Emma: Life is like the river Julia. Sometimes it sweeps you gently along, sometimes the rapids come out of nowhere.

Julia: The revelation on plural marriage was one of those rapids, wasn’t it, mother? How can you ignore something that hurt you so much?

Emma: I don’t speak of it, but I have never ignored it.

Julia: Then why the silence?

Emma: What good would speaking of it do? It flew in the face of everything that was dear to us - all that we meant to each other.

Julia: Then why did you allow it?

Emma: Because it was the price of faith. God commanded and Joseph obeyed. It nearly broke both of our hearts.

Julia: Some say that there were other reasons. They say father was a fallen prophet.

Emma: People say all kinds of things, but Julia I know better. Joseph taught what God revealed, nothing more. He sealed that witness with his life.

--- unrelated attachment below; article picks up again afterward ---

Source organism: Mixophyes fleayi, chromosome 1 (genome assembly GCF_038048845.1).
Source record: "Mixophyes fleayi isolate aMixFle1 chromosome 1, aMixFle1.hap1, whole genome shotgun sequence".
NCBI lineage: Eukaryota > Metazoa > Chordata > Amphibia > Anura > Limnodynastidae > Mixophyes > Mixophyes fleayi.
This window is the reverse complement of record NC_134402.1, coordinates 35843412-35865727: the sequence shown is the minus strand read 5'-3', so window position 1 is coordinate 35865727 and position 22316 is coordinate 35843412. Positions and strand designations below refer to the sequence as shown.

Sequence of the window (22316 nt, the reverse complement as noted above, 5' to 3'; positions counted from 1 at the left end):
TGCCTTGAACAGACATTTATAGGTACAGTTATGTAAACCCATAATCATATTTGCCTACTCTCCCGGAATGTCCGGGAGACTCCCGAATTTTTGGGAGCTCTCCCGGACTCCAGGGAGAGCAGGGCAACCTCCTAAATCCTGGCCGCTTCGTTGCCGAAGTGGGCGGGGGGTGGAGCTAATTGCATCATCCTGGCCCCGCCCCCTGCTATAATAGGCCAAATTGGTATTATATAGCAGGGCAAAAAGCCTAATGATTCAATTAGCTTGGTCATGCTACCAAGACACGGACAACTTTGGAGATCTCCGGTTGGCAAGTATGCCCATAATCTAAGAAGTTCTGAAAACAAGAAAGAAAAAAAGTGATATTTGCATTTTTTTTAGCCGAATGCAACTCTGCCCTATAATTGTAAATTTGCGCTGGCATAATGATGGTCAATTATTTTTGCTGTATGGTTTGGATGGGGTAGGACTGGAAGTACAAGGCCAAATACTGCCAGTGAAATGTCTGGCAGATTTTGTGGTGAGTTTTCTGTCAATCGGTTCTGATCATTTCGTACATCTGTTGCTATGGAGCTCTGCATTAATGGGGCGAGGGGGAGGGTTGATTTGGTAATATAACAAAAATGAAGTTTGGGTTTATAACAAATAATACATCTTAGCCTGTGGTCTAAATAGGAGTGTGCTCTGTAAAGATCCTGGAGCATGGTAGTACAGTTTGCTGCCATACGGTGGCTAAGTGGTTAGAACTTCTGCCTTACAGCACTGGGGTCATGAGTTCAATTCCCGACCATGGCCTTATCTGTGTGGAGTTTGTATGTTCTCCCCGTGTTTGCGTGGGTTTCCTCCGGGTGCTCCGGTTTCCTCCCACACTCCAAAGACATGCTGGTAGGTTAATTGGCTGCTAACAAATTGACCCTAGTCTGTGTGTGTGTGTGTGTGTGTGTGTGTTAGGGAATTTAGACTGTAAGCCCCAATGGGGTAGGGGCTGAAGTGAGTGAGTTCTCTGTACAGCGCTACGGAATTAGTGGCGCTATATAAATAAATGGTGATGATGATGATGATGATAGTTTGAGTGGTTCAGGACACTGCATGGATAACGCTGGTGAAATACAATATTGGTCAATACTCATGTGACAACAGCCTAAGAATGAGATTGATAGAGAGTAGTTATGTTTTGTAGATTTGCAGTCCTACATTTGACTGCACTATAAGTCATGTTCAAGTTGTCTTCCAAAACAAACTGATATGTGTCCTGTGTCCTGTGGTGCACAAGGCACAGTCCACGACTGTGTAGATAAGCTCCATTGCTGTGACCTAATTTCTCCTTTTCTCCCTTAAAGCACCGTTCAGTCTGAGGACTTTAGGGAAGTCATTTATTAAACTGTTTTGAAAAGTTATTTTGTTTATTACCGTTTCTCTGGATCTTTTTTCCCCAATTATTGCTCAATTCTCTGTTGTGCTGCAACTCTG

This conversation reflects more of the wishful thinking of faithful Latter-day Saints than it does Emma’s true feelings. If Emma thought the doctrine of plural marriage was really revealed and commanded by God, her lifelong distain and outright denial of the practice says otherwise. Richard D. Launius, author of Joseph Smith III Pragmatic Prophet, remarked:

But whatever vacillation toward polygamy Emma Smith may have exhibited during her husband's lifetime quickly changed to stouthearted defiance after his death. After 1844 Emma adamantly denied her husband's involvement in the practice and proved a very difficult opponent of Young's attempts to expand the practice in Nauvoo between late 1844 and the exodus of most of the Saints in early 1846. The two individuals’ differences over this issue created terrific distrust, which later turned to hatred. On one occasion in Utah, for instance, Young remarked to his followers about Emma, ‘Joseph used to say that he would have her in the hereafter, if he had to go to hell for her, and he will have to go to hell for her as sure as he ever gets her’” (p.35).

In an article titled, “Nauvoo Roots of Nauvoo Polygamy, 1841-1846: A Preliminary Demographic Report,” George D. Smith notes: